Interesting, thank you!
Thanks for your comment, adamShimi! Do you have a sense of the profile of people that find eating snails disgusting? I wonder if it's a generational issue, for example. In Spain, eating snails now seems to be much more prevalent among older generations than among the youngest population.
Hey Julia! I partially address that point in the section that Linch indicated. As you say, whether snails have a capacity for valenced experience is still uncertain. When compared to bivalves, snails have more diverse and specialized sensory organs. As snails are motile and active foragers, they display a wider range of behaviors, and that is reflected in greater neural complexity. For instance, snails show nociceptive responses, like avoidance behavior in response to high temperatures (not surprisingly, several sources that provide instructions for cooking snails mention the attempts of snails to escape boiling water). However, relatively little is known about the anatomical organization and actual functions of most neurons in their ganglionic regions.I must admit that I haven't investigated any bivalves in detail. Still, for what I know, the case for snail sentience is much better than the evidence for bivalve sentience.
Although the possession of nociceptors is perhaps some evidence of a capacity to feel pain, it is certainly not by itself "a good indicator" of that capacity. If nociceptors are not connected to centralized information-processing structures, these neurons could trigger reflexive reactions (i.e., similar to spinally mediated responses in mammals), but that would not imply that the nociceptive input is consciously perceived (in humans, see Becker et al., 2012; Dubin & Patapoutian, 2010). If we understand consciousness as suitably integrated information (Oizumi et al., 2014), the projections of nociceptors to integrative information-processing structures is a crucial aspect to examine when judging the probability that a nonhuman individual is conscious.
In the case of C. elegans, unlike other invertebrates, they do not seem to have a specific neural region for the processing of spatial information and organization of movement. In other words, movement and stimuli discrimination do not appear to be integrated in a manner sufficiently similar to the vertebrate midbrain (see Altun & Hall, 2011; Kato et al., 2015).
However, it should be noted that some noxious stimuli reactions have been identified in C. elegans, specifically, physiological responses to nociception and moving away from a noxious stimulus. However, heat-evoked escape responses in these animals, for example, are considered highly stereotypical, and a reflexive reaction (Leung et al., 2016).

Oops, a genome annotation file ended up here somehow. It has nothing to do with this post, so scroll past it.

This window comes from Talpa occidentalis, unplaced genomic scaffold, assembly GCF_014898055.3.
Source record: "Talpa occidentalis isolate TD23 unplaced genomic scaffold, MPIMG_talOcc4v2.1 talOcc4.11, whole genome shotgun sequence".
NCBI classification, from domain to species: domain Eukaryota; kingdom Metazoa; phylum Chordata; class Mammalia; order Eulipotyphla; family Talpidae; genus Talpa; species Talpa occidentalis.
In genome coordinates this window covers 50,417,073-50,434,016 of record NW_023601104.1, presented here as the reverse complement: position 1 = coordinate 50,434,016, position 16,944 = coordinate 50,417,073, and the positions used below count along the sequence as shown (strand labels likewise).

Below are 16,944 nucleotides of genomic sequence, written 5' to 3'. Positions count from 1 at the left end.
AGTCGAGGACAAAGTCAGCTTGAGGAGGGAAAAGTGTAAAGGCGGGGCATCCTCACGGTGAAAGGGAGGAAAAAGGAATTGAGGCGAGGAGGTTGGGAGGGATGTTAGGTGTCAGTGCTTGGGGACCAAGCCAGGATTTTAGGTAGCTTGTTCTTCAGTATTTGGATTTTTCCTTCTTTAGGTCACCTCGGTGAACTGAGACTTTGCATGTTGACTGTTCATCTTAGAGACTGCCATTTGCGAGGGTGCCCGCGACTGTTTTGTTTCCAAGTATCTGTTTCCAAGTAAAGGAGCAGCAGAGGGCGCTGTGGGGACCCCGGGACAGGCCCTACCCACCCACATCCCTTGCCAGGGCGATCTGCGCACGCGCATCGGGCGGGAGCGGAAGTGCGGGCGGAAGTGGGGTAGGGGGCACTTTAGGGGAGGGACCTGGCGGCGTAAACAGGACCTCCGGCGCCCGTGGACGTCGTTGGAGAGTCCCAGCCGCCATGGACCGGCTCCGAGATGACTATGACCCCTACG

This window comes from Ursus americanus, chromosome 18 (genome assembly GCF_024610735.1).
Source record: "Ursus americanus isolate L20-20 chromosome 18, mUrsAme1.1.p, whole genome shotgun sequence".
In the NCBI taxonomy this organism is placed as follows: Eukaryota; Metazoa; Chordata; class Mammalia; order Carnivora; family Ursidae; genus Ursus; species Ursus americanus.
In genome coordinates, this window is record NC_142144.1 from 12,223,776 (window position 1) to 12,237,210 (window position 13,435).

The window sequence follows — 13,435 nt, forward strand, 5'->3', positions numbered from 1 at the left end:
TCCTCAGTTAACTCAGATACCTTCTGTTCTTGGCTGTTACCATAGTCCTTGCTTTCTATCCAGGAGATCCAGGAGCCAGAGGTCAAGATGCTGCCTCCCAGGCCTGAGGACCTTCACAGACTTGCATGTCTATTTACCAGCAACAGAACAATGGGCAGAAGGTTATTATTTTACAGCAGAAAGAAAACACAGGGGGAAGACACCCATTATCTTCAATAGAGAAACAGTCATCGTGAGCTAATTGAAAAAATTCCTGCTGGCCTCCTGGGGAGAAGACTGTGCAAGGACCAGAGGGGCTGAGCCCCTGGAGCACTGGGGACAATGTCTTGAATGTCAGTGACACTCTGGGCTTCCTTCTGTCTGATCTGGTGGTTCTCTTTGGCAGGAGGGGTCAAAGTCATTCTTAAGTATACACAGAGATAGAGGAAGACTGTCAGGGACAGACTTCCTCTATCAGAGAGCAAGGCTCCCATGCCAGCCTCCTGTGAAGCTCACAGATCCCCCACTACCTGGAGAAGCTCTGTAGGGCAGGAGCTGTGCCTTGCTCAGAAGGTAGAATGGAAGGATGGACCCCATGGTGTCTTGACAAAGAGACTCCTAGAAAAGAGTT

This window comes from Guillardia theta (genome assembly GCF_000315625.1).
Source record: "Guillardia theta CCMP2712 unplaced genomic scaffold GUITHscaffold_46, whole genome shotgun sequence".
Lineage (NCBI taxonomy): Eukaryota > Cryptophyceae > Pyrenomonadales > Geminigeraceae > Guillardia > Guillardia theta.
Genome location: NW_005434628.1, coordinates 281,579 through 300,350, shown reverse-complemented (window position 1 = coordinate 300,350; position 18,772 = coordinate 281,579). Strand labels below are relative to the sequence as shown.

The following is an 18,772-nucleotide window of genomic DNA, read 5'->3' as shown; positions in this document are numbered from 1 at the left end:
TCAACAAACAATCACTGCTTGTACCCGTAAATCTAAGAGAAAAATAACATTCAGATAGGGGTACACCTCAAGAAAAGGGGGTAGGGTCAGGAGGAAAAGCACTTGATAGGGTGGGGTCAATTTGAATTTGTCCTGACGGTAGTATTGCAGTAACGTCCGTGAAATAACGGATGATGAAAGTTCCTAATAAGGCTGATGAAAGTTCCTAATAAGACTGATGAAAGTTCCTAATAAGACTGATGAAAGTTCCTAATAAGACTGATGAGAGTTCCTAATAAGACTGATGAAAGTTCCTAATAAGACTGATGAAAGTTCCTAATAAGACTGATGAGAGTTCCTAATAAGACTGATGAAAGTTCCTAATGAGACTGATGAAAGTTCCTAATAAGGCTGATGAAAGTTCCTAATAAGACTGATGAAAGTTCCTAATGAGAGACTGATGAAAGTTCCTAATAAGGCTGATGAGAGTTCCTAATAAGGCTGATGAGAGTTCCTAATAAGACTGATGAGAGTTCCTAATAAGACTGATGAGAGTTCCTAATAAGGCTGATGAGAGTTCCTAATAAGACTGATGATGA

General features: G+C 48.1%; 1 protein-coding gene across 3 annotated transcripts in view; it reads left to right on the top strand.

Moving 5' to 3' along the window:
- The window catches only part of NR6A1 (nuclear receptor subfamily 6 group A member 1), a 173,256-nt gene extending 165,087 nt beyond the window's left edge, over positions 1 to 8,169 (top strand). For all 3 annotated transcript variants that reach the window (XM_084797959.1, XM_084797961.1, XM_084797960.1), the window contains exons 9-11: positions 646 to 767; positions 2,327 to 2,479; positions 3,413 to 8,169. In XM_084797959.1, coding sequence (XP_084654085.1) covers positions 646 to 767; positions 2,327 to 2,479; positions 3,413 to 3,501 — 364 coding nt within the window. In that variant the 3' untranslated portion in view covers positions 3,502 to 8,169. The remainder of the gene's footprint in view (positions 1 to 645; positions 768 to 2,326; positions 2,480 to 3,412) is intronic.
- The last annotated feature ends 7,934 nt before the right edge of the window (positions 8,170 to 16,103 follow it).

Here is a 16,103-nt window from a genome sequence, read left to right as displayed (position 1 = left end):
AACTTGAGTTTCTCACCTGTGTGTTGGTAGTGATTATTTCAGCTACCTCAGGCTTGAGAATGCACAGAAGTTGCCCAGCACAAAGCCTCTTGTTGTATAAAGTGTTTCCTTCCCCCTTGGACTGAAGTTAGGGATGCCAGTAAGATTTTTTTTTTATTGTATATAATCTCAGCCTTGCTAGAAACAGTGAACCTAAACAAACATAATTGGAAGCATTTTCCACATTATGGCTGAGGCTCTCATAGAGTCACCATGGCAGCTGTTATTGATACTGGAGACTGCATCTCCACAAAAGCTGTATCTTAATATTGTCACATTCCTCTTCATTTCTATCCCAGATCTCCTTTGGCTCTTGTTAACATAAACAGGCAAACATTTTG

Finally, when I used the term "simple" [nociceptive behaviors] here I specifically meant: (i) nociceptive responses can be identified, but they do not necessarily account for noxious stimulus intensity and direction, (ii) absence or insufficient indicators of 'long-term' learning and memory, and (iii) absence or insufficient indicators of motivational tradeoffs. Given our findings (summarized here), C. elegans seem to mostly display simple nociceptive responses.
I applied to RP when I decided to make an important change in my career. If RP hadn't hired me, I'd have kept trying it at different EA organizations, maybe as an intern. Yet, I would likely have ended up working in a management position at a local NGO.
Yes, now I'm more careful while walking outside.After our research on invertebrates, I also placed a net in some windows at home, and I purposefully keep them closed as long as possible to prevent any flying insects from visiting us and being "welcomed" by my cats.
I do think that the chances of bivalves being sentient are quite low. However, I do not eat them because I'm already used to a plant-based diet, and given our uncertainty, I adhere to the precautionary principle in this case.
In general, I would not recommend consuming marine invertebrates produced in countries where trawling is not banned, given its impact on other aquatic animals for whom there is a high probability that they are sentient (i.e., fish and other vertebrates).
Still, I'm unsure about the consequences of promoting bivalve consumption, even if they are farmed. I'm concerned about how some people might interpret such a message –e.g., they may assume, without much thought, that consuming other more complex invertebrates (e.g., shrimps) is equivalent.
I agree with Jason. Additionally, I probably wouldn't be a researcher if I didn't work for an organization like RP because of operational costs, security/risk, and well-being reasons. But more importantly, since I'm at an early stage of my career as a researcher, if I worked independently, I wouldn't count on the support of my team and researchers with more experience. That would make it very difficult for me to improve and develop professionally as a researcher.
¡Gracias por tu interés y tu colaboración, Mati!
Thank you for your interest and collaboration, Mati!
Good question about repellants. Indeed, if food were the limiting factor, repellants would be much more effective. But in agricultural lands, crops constitute a superabundant source of potential food. In these landscapes, invertebrates like some insects or snails do not seem to be mainly limited by the amount of available food –instead, access to quality feed appears to be a matter of greater importance.
Therefore, deterring insects typically move off on to a new crop, where they do not necessarily compete for food, and their populations can thrive. So it is unclear whether repellants will actually reduce populations of target invertebrates. That is why repellents are only used occasionally in crops. They work better as a part of a strategy that incorporates other forms of population control.